Watching Always Shine, I thought a lot about a male director, Brian De Palma.
But the gaze feels very different. I really like De Palma, but his gaze is aggressive and undressing and voyeuristic. I’m very aware of being a spectator in De Palma’s movies, especially of the female body.
Whereas the voyeurism in Always Shine seems to come much more from a female perspective, like when Anna is watching Beth speak to the man at the bar.
Female friendships are so emotionally intense and rewarding and invasive — they’re my favorite friendships, but there is this extrasensory perceptiveness about betrayal, and also there’s just always a competition in women because we’ve been told that there’s a scarcity of opportunity. So there’s always this sense of like, Who’s being hit on? Who’s getting that job? I’m not saying that every woman feels that all the time, but I definitely felt it — a way that we’re raised culturally where it behooves us to beat the other girl, and you can see when you’re losing in a situation. I always grew up thinking that being undesirable is a mortal sin.
That feeds into the starting point of your Black Mirror episode “San Junipero,” where you’re coming from this perspective of somebody who has not experienced that kind of tension, ever, and is experiencing it now in a very novel way.
[My character] Yorkie seems like she’s just bitten off of the tree of knowledge at the very beginning of that episode and is learning about the whole world for the first time. It’s like she’s already been poisoned by a very real-world understanding of what it is to be a living, breathing woman.
Beyond the script, how did you and Gugu Mbatha-Raw work to develop your characters’ dynamic and this intense relationship that’s based on such an instant, instinctive connection?
I think we both had really clear ideas about our characters going into it. I don’t know, it just felt like falling in love. It’s harder, I think, with Always Shine, where you’re seeing the end of this thing and the question is, how do you convey that these people were friends once and not just be like, “Are they friends? They hate each other!” But I view it as this relationship that was extremely dependent on a very specific power dynamic, where Anna was the charismatic, charming, outgoing, ambitious one, and Beth was pretty but meek and mousy and shy, and at a certain point that got inverted and Anna couldn’t sustain that injury. Whereas doing Black Mirror, you get to meet the person, fall in love, break up and get back together all over the course of one thing. It’s nice to truly live a thing instead of imagine all the stuff that came before and hope that it’s conveyed in this maelstrom of bitterness.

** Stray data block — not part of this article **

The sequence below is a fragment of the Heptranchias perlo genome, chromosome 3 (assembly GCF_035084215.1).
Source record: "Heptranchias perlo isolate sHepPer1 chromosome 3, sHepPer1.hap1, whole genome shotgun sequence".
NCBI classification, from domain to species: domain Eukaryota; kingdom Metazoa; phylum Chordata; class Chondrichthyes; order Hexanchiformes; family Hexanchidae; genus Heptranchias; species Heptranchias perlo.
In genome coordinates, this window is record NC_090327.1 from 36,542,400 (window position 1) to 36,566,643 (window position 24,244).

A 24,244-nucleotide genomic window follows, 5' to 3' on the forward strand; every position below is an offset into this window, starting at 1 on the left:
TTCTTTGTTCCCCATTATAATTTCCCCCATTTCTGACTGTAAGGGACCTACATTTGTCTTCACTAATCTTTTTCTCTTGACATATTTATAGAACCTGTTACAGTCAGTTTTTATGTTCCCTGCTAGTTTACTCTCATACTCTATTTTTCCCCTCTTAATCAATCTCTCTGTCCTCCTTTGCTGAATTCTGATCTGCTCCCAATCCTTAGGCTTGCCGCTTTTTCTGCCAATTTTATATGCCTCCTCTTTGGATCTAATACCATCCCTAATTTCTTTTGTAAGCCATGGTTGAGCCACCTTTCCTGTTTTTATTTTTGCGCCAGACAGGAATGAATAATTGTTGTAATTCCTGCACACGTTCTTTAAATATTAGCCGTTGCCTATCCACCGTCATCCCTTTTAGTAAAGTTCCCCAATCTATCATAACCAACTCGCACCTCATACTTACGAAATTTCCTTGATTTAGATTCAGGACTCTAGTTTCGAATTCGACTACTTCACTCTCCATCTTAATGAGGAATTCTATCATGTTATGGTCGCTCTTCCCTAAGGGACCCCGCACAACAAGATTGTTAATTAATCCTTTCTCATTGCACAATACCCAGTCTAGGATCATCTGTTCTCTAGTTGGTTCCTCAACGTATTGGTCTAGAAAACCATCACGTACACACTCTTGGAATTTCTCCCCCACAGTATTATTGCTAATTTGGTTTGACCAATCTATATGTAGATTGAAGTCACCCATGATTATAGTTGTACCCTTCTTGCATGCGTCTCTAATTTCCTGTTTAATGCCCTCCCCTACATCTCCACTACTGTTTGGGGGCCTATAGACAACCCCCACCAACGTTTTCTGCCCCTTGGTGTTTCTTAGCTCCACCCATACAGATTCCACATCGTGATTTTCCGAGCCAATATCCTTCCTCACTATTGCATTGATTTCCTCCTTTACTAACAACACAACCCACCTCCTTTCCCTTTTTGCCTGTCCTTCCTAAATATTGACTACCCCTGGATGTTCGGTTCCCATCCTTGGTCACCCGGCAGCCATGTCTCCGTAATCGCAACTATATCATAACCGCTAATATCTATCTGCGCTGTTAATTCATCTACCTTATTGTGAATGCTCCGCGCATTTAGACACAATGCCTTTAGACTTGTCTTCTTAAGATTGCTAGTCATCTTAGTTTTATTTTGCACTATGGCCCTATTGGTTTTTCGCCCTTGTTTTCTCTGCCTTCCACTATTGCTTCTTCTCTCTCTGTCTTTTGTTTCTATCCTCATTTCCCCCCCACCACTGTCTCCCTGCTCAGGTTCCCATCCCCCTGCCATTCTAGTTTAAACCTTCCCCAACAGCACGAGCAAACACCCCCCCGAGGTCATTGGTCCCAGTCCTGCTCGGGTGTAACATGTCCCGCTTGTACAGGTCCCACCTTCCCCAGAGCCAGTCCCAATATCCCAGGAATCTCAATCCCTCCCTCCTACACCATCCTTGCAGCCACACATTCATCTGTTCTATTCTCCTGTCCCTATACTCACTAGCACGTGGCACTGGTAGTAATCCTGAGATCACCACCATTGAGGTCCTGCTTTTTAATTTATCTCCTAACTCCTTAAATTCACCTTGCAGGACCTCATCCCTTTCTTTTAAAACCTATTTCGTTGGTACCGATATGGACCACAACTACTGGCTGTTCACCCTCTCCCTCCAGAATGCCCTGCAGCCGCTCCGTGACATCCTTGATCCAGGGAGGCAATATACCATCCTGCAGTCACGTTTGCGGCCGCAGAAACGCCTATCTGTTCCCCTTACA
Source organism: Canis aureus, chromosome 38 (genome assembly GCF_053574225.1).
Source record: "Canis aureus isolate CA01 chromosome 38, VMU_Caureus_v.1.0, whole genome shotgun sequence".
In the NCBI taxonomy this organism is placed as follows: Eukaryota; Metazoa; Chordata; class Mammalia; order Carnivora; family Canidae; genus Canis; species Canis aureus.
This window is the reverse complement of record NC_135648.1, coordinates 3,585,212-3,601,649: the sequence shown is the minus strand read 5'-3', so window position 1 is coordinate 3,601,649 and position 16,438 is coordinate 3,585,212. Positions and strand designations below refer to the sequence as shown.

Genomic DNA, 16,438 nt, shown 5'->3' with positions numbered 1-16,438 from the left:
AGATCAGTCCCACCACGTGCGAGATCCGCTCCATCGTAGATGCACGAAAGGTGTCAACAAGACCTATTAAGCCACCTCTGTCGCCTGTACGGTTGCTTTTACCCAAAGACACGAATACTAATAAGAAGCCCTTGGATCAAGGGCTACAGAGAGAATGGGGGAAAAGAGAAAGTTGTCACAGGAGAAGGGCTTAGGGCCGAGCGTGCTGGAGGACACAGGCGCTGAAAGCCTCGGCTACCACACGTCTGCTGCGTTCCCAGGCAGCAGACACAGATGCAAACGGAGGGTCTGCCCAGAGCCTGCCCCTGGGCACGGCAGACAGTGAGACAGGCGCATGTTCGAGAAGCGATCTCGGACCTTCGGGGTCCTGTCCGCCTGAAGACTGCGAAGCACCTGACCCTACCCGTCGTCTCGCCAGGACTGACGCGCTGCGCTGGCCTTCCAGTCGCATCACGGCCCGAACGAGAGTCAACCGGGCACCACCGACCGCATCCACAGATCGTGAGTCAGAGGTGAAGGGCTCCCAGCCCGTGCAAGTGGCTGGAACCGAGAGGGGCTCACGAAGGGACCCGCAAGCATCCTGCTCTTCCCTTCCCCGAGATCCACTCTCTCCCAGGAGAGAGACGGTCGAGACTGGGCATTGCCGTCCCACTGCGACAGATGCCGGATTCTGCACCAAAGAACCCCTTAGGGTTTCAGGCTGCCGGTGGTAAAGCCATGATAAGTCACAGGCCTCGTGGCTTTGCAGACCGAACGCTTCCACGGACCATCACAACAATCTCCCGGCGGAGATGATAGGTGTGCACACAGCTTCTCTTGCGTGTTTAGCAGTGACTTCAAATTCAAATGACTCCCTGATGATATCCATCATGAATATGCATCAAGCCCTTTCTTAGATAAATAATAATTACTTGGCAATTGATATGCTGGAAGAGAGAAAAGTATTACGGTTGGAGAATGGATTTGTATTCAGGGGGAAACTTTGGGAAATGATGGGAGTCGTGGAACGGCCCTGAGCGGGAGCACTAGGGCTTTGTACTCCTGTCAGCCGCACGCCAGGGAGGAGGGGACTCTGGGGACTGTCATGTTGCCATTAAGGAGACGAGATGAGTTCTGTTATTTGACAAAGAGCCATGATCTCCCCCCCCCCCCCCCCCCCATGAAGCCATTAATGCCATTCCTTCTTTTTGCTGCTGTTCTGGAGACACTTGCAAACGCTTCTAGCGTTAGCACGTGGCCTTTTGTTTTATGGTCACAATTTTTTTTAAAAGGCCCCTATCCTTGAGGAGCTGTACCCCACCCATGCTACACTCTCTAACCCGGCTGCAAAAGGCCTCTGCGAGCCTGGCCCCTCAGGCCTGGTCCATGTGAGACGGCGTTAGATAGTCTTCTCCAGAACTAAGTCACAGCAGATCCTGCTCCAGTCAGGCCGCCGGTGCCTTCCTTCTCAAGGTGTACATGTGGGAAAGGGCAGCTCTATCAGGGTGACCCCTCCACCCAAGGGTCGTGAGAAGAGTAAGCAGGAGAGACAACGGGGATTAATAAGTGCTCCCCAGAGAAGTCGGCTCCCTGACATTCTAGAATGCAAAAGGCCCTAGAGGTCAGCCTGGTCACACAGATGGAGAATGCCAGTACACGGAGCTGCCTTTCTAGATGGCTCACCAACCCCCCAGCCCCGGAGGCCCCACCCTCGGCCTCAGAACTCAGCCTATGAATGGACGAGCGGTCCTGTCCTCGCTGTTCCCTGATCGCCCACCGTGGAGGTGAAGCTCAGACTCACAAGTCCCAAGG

Do you think that the ending of “San Junipero,” them getting to be together in this constructed world, is a happy ending? Or do you see it as bittersweet?
I only thought it was happy. In the alternate reality where this is possible, there’s an element of greed to having a second life, so I don’t think it’s the right decision for everybody. But for Yorkie — and maybe it was obviously a harder decision for Gugu’s character — it was her first life, because she didn’t get to do this before. So to be able to have this opportunity doesn’t seem greedy or gluttonous — it’s the first time she gets to experience unhindered love and ecstasy and joy. It’s so beautiful. The other thing about San Junipero is it’s pretty low stakes — you can just leave when you don’t want to be there anymore.
I’m sure you can barely talk about this, but how was the experience of doing Blade Runner?
It was so great. I think Denis Villeneuve is one of our greatest directors. I’m so in awe of him, and he’s a tremendous human being who’s just like, kind and humble. I don’t understand how you can be that low-key about your genius and still create the sort of movies — it feels like you need some sort of horrible neuroses to make such glorious movies as the ones he’s made, but he’s just like, a great human. It’s so funny, I’ve been thinking about how informed our lives are based on growing up in a culture with celebrities, because I keep getting asked about this, and I’m like, “I can’t talk about it,” but I feel like that’s because I grew up seeing actors say that they couldn’t talk about movies that they were in [laughs]. Like, nobody’s told me that I can’t talk about it.
Well, then tell me everything.
I obviously am not going to because I don’t want to be on the receiving end of anyone’s ire! [Laughs.] But it’s just funny to be pretending to be that actor who’s now like, “I couldn’t possibly talk about my next project.” I’m like, oh, you just saw that on Extra when you were growing up. Everyone’s just fucking pretending all the time!
This interview has been edited and condensed.